Understanding Ibn Abdul Wahab
In Arabia, any historian has the rare opportunity to study the original social conditions petrified in their natural surroundings, as time seems to have slumbered into the desert. Modern Arab history is simply a mirage reflected from its past. In the last century or so, Arab nationalism has found expression in the revived Islamic doctrines of Ibn Taymmiyaa, from which Muhammad bin Abdul Wahhab (1703–91) drew his inspiration.
Ibn Abdul Wahhab was born at Uyanina, a small town in Najd. His father’s name, incidentally was a Hamabalite Ulema and far from being in accord with the teachings of his son, gave the appellation to the movement called Wahhabism. Wahhabi is more or less a nickname in Arabia; the Arabs like to call themselves Muwahhidun or monotheists; they believe that they practice monotheism in the purest form.
Muhammad went through the usual curriculum of Islamic studies. He probably developed his enthusiasm for the teachings of Ibn Taymiya at Medina, where he lived for some time. After the death of his father in 1740, he started to preach his doctrines publicly. He railed against the system of offering homage to human beings and to their graves. He reproached mysticism for its indifference to the law of the Prophet. The veneration of saints in any form was an abomination for him. He did not recognize the consent of human authority in any form.
He preached for the return to the two sources of Islam: “the Quran and the primitive Sunnah”. He said, “Ye have the book (Quran) and sunnah, study the word of God and act according to it even if the majority disagrees with you.” He proscribed all speculative explanations in exegesis and jurisprudence and adhered, like the Zahirites, to the literal sense of the Quran and the Hadith. He rejected all innovations by which Islam had tried to adapt itself to the changing conditions, and waged an implacable war against the laxities, introduced by the mundane spirit, at the cost of primitive austerity.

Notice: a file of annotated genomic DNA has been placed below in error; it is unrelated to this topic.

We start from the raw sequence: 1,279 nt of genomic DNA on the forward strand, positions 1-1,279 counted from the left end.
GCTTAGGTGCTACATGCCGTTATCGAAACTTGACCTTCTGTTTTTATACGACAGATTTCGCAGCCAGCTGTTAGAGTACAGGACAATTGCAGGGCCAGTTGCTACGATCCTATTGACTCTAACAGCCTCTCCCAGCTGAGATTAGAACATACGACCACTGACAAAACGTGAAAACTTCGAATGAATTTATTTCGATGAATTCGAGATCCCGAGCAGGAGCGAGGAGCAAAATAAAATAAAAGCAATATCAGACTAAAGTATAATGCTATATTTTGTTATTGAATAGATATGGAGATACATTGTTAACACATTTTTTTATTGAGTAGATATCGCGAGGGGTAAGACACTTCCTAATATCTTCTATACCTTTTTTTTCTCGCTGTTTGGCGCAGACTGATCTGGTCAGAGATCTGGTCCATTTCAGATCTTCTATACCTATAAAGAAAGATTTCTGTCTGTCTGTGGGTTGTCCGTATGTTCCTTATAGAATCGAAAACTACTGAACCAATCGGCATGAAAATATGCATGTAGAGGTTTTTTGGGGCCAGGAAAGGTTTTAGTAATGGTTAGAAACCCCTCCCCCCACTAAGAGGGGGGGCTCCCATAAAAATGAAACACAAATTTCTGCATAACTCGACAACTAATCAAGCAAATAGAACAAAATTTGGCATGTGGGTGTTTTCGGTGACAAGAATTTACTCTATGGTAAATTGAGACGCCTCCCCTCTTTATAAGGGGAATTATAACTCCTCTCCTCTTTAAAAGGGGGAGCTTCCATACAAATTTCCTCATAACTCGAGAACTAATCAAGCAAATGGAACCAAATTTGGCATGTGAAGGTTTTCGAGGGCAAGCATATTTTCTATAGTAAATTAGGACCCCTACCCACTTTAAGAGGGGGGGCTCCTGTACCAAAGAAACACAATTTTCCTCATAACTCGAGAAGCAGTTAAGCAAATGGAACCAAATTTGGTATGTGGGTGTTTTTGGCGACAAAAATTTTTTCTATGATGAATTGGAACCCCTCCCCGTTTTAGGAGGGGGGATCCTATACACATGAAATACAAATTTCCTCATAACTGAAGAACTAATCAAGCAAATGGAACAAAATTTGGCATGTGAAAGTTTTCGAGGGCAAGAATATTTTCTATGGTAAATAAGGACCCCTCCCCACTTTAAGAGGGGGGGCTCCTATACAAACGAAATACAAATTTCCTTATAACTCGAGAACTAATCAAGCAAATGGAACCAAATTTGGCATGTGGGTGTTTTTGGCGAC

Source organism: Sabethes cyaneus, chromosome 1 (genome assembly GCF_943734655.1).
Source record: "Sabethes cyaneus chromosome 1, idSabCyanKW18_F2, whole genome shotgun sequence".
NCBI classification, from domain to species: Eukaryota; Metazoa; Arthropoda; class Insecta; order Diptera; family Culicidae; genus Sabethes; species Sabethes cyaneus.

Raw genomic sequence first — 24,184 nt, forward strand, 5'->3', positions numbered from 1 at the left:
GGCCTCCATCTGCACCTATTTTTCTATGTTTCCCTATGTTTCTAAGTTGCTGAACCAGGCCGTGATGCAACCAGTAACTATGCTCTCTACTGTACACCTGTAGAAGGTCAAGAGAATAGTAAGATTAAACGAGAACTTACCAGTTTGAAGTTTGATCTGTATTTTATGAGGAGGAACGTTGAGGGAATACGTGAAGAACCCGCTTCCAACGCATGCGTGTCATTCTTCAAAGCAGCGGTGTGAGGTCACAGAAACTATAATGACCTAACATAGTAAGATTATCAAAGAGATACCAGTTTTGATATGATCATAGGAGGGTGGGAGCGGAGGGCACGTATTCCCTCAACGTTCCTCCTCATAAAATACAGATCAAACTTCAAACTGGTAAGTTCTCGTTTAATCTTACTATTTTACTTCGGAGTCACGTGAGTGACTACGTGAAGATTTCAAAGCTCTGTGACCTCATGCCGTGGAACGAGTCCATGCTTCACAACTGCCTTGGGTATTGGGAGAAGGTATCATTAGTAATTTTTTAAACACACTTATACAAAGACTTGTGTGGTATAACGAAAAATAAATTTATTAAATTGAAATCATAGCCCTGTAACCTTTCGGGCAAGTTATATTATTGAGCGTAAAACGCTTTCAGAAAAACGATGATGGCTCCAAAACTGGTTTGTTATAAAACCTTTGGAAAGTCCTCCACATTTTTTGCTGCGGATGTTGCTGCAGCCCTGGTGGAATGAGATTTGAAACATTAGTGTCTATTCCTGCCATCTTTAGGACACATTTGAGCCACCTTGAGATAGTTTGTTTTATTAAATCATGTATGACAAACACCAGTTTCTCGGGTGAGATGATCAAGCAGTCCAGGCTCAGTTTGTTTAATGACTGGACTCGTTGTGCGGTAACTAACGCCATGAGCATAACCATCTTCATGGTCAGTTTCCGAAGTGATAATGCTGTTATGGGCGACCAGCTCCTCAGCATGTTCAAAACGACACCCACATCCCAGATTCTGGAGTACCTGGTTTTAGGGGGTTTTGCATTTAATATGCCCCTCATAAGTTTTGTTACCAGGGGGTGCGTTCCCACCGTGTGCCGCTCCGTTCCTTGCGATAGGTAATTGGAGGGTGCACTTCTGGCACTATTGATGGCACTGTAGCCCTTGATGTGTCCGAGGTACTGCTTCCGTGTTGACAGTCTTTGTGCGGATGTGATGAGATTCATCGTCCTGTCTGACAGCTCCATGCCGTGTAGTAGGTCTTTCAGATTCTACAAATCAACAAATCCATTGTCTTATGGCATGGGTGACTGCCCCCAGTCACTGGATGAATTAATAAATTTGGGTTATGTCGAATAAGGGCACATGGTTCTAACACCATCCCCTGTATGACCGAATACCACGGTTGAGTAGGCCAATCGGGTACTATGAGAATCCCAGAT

The teachings of Ibn Abul Wahhab roused anxiety even amongst the Hanbalites of Arabia. The pious conservative probably sympathized with the tendency of his doctrines, but his insistence on the practice of the puritan tenets frightened those, who indulged in daily transgressions.
In 1744, owing to the persecution of the ulemas, he was forced to seek refuge in Darriya, in the house of the Amir Muhammad Ibn Sa’ud. From this time, the theological controversy entered on to the political sphere. Ibn Sa’ud agreed to become his patron and concluded a pact with him. The religious propagandist had now gained the support of an executive authority (asab us-seyf) behind him. Those, who believed on their account, were invited to defend the faith; those, who hesitated, were brought over by the prospect of booty; those, who resisted, were forced by intimidation. The blood-feuds of the Bedouins were forbidden or restrained, and their restless energy was directed against the Kafirs; at least, those, whom Ibn Sa’ud and the Wahhabis regarded as such.